In a race to attract new users and adoption, startups often throw out an insane amount of freebies and incentives to get momentum on their side.
In crypto, imagine that times, oh I don't know, 1,000.
That's kind of what's going on when more venture money continues to flow into the space, and decentralized finance, or DeFi protocols themselves sit on a lot of money from a run up in crypto prices. In the end, that means an intense battle to one-up somebody else's freebies, which is a very good thing for us consumers if you know where to look.
In this post, the "freebie" I'm focusing on is a "juiced" interest rate relative to what we might be able to earn on deposits stashed at your average bank. That is, anything substantially higher than the average .06% interest banks are paying right now. And no, not even the 10x higher .6% Marcus is paying will qualify here (I said substantially higher!)
If your first instinct is to ask "What's the catch for this juiced interest rate?" I applaud you. You're thinking about things the right way. Of course, there's usually always a catch even in traditional finance. A CD, or certificate of deposit account, might give you a higher interest rate, but it means you can't touch your deposit for a year or more.
In crypto, the catch can be a similar time lock, or it can mean taking on higher risks. Depending on your risk appetite, there are a magnitude of options to take advantage of the freebies currently being paid by issuers of so-called stablecoins, or cryptocurrencies meant to hold steady at a value of $1.
As I highlighted last week in my post on crypto misconceptions, stablecoins are unique cryptocurrencies in that they that can almost be thought of as digital dollars. However, they are not created equally and each one carries its own risk of "depegging" from its $1 value. That would obviously be a disaster and defeat the whole purpose of seeking out freebies (and wouldn't really be a fair apples-to-apples comparison with FDIC insured interest rates offered by banks.)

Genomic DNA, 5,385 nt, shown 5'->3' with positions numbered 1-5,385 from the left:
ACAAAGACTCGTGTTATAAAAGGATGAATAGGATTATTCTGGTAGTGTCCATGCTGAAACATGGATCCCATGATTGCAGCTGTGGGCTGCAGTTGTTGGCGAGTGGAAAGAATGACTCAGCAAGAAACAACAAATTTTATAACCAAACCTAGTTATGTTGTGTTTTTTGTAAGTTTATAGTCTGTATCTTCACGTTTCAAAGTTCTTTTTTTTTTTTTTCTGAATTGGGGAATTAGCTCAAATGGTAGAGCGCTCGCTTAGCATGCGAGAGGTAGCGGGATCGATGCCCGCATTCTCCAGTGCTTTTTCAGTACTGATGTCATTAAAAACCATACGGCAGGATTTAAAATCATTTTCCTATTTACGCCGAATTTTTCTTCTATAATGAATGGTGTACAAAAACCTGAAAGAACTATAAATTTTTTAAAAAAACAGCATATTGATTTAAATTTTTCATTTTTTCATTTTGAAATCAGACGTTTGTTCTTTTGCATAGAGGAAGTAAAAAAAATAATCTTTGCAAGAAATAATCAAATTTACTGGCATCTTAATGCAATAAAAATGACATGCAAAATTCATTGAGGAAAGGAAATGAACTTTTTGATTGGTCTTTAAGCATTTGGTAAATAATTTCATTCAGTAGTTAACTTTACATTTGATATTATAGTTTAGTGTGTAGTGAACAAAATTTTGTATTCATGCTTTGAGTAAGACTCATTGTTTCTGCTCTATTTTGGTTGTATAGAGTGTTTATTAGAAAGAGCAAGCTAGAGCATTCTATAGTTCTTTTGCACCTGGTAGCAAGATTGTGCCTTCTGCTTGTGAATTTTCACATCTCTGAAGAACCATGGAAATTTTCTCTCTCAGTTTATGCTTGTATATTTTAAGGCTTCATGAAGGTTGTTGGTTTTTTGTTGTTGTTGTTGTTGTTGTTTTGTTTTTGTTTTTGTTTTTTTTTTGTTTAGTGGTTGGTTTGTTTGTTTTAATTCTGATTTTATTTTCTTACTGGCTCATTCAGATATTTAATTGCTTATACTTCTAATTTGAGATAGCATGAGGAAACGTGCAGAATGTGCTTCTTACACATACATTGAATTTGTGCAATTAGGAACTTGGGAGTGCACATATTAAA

As such, it's kind of my duty to point out the spectrum of risk we're dealing with. That is, the chance a particular stablecoin ever de-pegs or fails to live up to being swapped for $1. For that, there's a gold, a silver, and bronze standard.
I continue to respect the Winklevoss Twins' Gemini Dollar stablecoin, or GUSD, as the gold standard of dollar-backed stablecoins. They are audited, they are regulated, and they just hold their reserves in an account. Really hard for that to go wrong. Earning 6.9% right now at Gemini is a no-brainer.
As I've covered before, Tether is the largest stablecoin out there ($83 billion market cap) but isn't fully backed by dollars. They have a mix of assets, including short-term commercial debt and commodities. It just introduces unnecessary risk, and risk without reward is a bad freebie.
Which gets me to the reason we're here: that 20% or even 30% interest rate.
As I wrote in an earlier post, Terra is a crypto entity behind the fastest growing stablecoin out there. At a market cap of $18 billion, its stablecoin UST is much smaller than Tether. But unlike Tether, UST is not backed by dollars or traditional assets at all. It's backed by another cryptocurrency, Luna. It is what's known as an algorithmically-backed stablecoin. (You can read the paid deep dive on why Terra and the UST stablecoin is so unique, and why if it succeeds, Luna could still surge higher.)